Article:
Mr. Spencer is no stranger to controversy, as his books and his 'Jihadwatch' Web site speak for themselves, yet he manages never to pull his punches. He takes quotations from the Qur'an, and other works held in high regard, and uses them to present different sides of the Prophet's character: his skill as a military leader, his views on other religions, his pressure and agitation for constant war against unbelievers. It's a challenging work, and will probably win him fans and sworn enemies in equal measure.
James Adams reads the audiobook, endowed with a mellow English accent, yet tackling the Arabian pronunciation with skill and aplomb. The English accent surprised me, since Robert Spencer is American, but being a straight factual work I believe a good voice from either side of the Atlantic would suffice. I listened in one sitting; the near seven hours passing remarkably swiftly (always a good sign) and the narration and audio quality were of consistently high quality. Simply an all-round excellent book.
--Brad Jackson, UK
Spencer details Muhammad's development from a preacher of hellfire and damnation into a political and military leader who expanded his rule by force of arms, promising his warriors luridly physical delights in Paradise if they were killed in his cause. He explains how the Qur'an's teaching on warfare against unbelievers developed, with constant war to establish the hegemony of Islamic law as the last stage.
© 2006 Robert Spencer; (P)2006 Blackstone Audio Inc.
I like to listen rather than read.
Smooth, level audio.
That they are to kill any that don't believe in the Allah of Muhammed..
Helped me understand radical Islam.
This book is filled with information. Alot true and more untrue. The problem is the writer does not have a clear idea of the quran. He has taken alot of the verses out of its context and made it suit his own point of view.
Alot of the facts of the history is also untrue. I dont know where he got his information from?
I am positive there are much better books out there.
I can challange alot of what was said in this book.
Biased author. Too bad so many people are following a flawed human and thinking otherwise. Don't waste your money and time... It wasn't worth the $4.95 I spent on it.
When I first started listening to this book I thought to myself that the author must be exagerating the situation. Then I started checking all his assertions by cross referencing to a copy of the Koran I took out of the library. The terrifying truth is that everything is exactly as Spencer states it. And the most terrifying of it all is that the Koran forms the basis of criminal and civil law for parts of the Muslim world. We should take his warning seriously and beware of extremism of any kind regardless of its pedigree.. If you want more information check out the author's web site at www.jihadwatch.org.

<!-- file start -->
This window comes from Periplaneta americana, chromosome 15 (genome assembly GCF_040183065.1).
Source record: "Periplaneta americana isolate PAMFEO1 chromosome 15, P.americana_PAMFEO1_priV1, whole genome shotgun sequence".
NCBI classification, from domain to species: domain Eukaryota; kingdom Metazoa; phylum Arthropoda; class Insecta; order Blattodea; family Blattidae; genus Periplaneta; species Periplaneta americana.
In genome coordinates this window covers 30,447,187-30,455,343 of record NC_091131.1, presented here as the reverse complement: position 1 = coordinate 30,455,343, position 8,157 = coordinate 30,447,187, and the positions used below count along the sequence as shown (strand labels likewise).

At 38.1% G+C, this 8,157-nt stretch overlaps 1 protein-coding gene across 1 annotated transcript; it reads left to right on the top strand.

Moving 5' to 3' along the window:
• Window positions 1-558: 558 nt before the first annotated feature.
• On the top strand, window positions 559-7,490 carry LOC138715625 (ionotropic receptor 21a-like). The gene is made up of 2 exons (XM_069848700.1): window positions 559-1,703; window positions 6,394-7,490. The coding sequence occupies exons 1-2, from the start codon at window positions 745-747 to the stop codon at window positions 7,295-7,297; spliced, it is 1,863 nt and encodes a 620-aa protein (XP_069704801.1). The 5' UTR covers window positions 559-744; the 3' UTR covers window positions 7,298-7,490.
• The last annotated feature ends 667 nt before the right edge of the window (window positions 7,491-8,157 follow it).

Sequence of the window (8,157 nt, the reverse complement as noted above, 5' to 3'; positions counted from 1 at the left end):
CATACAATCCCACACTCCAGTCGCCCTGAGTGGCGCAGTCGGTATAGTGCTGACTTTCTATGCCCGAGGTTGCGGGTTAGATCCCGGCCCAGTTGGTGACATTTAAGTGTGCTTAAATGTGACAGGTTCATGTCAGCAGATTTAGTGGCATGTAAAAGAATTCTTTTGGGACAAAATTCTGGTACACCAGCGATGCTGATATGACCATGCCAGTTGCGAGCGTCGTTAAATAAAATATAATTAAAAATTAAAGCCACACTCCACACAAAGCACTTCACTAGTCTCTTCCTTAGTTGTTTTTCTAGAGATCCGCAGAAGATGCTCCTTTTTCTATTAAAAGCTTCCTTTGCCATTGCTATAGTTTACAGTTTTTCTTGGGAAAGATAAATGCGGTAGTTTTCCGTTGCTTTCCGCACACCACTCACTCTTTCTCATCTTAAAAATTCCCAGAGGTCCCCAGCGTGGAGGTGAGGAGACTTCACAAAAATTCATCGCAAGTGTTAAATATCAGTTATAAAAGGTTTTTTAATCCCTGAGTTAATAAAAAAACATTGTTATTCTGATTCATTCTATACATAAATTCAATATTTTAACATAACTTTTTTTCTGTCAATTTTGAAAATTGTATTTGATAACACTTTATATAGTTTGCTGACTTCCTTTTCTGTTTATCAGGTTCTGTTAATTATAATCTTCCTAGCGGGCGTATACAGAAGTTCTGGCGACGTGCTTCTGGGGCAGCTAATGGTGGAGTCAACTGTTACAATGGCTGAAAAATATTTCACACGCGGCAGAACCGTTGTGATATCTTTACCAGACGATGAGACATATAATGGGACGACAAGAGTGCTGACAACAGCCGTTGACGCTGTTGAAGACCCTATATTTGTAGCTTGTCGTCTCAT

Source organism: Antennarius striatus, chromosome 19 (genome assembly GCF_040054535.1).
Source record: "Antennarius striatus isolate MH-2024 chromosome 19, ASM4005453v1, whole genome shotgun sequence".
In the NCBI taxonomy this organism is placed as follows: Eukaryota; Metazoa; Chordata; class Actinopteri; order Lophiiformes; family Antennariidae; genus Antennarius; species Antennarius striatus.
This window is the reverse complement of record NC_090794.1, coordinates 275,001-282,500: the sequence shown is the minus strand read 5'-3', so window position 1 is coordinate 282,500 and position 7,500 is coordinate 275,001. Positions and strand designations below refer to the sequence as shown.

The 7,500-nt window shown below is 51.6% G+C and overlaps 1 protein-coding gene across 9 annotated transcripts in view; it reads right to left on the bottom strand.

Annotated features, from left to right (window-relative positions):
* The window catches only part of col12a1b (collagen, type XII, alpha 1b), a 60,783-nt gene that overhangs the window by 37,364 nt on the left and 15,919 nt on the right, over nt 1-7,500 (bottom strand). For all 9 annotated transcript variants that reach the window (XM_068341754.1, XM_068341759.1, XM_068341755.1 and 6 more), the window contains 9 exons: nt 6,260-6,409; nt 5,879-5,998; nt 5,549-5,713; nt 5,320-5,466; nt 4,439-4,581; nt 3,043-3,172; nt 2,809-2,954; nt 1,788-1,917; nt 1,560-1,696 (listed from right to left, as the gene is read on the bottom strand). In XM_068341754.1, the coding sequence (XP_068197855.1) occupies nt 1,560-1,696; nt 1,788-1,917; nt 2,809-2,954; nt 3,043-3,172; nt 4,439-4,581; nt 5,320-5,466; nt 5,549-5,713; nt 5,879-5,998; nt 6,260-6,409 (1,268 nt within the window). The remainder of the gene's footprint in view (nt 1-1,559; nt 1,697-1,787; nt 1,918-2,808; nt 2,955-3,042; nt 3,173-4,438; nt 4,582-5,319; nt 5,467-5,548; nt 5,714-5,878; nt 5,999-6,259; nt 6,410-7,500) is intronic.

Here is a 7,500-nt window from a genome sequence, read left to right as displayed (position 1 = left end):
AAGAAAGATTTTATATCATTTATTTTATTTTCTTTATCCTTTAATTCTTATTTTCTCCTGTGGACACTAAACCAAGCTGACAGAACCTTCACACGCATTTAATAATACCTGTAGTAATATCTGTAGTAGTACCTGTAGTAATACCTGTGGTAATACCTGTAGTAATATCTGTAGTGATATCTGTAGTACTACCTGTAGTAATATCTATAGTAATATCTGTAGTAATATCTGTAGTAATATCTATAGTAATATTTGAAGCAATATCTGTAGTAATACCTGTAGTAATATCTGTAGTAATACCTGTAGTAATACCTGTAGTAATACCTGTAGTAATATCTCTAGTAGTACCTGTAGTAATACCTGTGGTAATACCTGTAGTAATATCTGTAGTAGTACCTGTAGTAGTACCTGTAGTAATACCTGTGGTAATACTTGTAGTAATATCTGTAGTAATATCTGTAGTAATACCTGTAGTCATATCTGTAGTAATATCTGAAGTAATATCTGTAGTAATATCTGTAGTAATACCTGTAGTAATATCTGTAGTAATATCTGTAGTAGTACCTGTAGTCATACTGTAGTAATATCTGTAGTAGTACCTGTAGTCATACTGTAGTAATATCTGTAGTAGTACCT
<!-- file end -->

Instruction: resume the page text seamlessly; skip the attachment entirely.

All of the knowledge and information I received. Mohammad was an interesting person. Even though he was unable to write it's amazing he and his scribes were able to remember all that the spirit told him to repeat. It's a shame that most of the information he got from Jews and heiretic Christians was incorrect.
His fear of the alleged spirit of the angel interested. Where was Ala? Usually The Lord speaks directly to His subjects.
Unable to decide. James Adams spoke the names and places in Arabia, but didn't really do well with the different characters portrayed.
Fear of repercussions.
I didn't realize how much I did not know about the life of the key figure in Islam before I listened to this book. It certainly is a controversial piece for anyone who is emotionally invested in this religion, but the account seems to be pretty balanced, even though it does not paint the main hero in a positive way. The author however tries mostly to avoid judgement or speculation and to present only facts.
In my opinion he succeeds in demystifying the religious figure of the prophet, and to gather as much information about him as is currently possible. Even though there are a few conclusions and suggestions made during the book, and it is quite clear which side of the debate Spencer is on, I feel that he does successfully present the case and the historical account. Even if you disagree with the conclusion, it is definitely worth listening to.
The narration was pleasant to my ears as well.
The story, while well researched, is too detailed regarding all the battles and commings and goings of the different characters. With an abundance of references, in the printed form the reader can choose whether to skip the references or to consult all, some, or a particular one at a given point, but in the audio presentation I found it annoying having to listen to all those meaningless numbers read out every so often, interrupting the line of thought. I would suggest a new recording, with either none or only the most outstanding references read out.
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